You would think that would teach me something. You would be wrong.
Meghan's post today totally hit home in that I've been comparing Bubette to her brother from the beginning.
Many, many things are similar. My pregnancies? Nearly identical with the exception that I was much more nauseous the second time around.
Deliveries? Both babies were scheduled inductions, on a Thursday, by my own doctor. Bub was a week late, Bubette six days. Both birth stories are very similar in their specifics, although Bubette's labor and birth was much, MUCH easier and more relaxed. (I credit the world's most awesome nurse who kept my Pitocin dose at the absolute minimum.)
Their birthdays are four days apart, she weighed just three ounces more than he did.
They're similar babies in temperament too. Both are/were very easy newborns. Bub slept longer, earlier, while she's wildly inconsistent with her sleep. She's easier to get to sleep, and to date I have not had one single night where she stayed awake beyond her middle of the night feedings.
Some things are markedly different. Having Bub made me a mother. My life changed, drastically, in a matter of moments. It was a strong shock to my system how many things were different now that this new, tiny person lived in our house. I will admit freely that it took some serious getting used to. I had a heavy case of the baby blues and my anxiety levels rocketed off the charts. I would drag myself out of bed in the middle of the night, swearing that I would never have another child because it just wasn't physically possible to parent TWO of them.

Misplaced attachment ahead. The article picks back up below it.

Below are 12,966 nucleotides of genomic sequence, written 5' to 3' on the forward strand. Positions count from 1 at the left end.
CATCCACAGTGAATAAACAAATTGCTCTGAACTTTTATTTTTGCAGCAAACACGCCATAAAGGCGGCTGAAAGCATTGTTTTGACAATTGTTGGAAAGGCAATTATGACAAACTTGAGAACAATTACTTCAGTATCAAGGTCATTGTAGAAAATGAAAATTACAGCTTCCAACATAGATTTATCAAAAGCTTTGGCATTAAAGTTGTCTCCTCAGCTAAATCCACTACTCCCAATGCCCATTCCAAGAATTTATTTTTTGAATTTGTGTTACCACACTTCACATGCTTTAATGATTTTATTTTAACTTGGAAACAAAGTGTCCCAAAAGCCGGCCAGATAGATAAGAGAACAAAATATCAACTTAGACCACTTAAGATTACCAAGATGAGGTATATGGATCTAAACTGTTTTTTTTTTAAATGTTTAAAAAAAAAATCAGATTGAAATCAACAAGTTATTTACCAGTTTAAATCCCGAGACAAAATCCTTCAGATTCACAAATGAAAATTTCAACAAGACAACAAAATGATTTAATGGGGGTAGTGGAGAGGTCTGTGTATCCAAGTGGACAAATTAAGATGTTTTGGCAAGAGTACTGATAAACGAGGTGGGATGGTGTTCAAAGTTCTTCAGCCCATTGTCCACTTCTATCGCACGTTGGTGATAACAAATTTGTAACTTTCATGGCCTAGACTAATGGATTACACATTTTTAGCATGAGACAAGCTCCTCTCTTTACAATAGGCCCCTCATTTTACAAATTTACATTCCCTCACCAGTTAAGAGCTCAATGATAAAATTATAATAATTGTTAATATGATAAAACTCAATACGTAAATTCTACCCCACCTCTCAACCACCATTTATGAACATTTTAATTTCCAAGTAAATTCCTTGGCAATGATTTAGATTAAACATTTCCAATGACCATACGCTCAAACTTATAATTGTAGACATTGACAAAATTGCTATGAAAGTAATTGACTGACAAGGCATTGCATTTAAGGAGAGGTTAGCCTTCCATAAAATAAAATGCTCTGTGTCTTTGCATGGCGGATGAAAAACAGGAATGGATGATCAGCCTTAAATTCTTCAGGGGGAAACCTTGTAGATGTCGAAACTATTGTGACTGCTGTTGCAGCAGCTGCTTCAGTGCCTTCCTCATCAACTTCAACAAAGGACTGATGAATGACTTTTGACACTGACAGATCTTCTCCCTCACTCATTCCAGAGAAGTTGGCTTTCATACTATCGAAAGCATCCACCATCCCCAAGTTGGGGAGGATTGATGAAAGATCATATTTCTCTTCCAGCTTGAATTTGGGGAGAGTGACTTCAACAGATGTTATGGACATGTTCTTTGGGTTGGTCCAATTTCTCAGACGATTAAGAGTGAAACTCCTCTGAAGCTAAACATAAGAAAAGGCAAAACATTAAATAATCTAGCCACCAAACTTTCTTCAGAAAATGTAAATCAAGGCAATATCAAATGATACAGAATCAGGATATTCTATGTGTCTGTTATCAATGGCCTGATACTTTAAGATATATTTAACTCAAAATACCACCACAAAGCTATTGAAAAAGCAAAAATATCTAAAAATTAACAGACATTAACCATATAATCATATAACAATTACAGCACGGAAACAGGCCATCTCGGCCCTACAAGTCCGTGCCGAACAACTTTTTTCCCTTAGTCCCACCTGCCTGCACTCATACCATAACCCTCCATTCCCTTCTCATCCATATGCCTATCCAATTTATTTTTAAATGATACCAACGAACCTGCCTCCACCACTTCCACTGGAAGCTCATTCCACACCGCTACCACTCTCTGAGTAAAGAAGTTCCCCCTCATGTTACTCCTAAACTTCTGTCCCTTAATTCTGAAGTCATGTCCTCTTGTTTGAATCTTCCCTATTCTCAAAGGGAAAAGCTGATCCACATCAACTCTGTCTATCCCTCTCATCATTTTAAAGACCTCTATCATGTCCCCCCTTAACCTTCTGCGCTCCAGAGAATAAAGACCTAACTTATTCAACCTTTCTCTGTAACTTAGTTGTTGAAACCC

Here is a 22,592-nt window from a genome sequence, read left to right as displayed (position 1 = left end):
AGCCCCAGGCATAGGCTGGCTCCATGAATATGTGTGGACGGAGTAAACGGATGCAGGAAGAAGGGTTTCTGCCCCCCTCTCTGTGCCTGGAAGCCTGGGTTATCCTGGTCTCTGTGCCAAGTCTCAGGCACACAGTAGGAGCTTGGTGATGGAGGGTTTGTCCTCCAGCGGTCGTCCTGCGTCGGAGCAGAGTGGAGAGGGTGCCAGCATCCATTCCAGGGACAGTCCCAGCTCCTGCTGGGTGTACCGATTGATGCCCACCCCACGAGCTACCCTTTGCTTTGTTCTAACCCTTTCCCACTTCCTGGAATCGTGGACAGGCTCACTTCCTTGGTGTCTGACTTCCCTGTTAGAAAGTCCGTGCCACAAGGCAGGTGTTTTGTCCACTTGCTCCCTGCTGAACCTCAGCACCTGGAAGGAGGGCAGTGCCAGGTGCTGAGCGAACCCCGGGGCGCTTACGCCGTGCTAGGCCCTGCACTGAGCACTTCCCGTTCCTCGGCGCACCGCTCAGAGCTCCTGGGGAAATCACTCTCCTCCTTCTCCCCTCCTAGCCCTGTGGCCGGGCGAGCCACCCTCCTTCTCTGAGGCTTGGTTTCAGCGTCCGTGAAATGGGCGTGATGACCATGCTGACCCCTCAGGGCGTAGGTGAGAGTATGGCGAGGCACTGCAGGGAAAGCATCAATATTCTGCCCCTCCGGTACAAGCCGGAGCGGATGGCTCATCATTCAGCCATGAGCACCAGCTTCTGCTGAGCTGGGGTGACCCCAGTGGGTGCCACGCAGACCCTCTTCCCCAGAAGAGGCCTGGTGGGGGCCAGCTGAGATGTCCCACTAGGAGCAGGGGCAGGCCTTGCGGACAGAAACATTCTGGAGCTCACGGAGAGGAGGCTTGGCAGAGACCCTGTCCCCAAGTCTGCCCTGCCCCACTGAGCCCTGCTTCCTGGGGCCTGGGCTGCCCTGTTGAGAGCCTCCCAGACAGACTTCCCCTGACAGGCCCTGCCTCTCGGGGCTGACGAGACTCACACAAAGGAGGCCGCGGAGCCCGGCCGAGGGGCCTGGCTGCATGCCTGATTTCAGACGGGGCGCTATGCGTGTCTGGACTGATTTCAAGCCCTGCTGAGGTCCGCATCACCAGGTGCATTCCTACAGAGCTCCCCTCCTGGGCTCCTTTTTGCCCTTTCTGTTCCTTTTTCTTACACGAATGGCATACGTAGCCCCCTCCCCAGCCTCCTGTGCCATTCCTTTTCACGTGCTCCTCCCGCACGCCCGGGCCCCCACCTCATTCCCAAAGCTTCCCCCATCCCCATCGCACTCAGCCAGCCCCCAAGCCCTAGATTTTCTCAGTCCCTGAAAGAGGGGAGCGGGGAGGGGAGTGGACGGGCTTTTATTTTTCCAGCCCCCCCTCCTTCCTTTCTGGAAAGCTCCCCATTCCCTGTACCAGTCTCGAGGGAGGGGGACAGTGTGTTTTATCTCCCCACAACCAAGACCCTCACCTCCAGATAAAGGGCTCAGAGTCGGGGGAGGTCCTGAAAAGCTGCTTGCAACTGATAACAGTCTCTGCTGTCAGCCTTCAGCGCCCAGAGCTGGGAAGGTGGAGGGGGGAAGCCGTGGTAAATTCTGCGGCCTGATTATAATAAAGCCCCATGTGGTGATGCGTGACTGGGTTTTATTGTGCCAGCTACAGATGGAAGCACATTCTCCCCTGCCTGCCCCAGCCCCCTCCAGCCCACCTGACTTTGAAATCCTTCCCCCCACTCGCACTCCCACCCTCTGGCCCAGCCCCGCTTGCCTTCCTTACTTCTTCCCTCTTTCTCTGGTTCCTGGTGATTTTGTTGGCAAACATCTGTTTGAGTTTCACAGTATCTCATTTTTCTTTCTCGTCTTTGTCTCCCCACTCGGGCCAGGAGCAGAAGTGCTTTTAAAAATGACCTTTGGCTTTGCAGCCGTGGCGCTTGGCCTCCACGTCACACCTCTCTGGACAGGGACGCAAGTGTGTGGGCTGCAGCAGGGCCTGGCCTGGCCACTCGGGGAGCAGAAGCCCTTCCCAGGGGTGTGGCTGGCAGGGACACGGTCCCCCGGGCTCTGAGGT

Then I had my second baby. Sure, I cried. And then, all of a sudden, the tears were gone. It was such a non-event I almost didn't even notice it was happening. I don't love the interrupted sleep, but I don't feel like I've been hit by a truck every morning either. Before I was desperate for some alone time, now I'm thrilled when I can get out of the house with just one child.
Even though having two children is physically eighteen times harder than having one, I'm tempted to say that it's easier mentally, emotionally. I'll revisit that statement when they can both talk, and therefore both accost me with the why all the livelong day, I'm sure.
Until then, my now? Is awesome.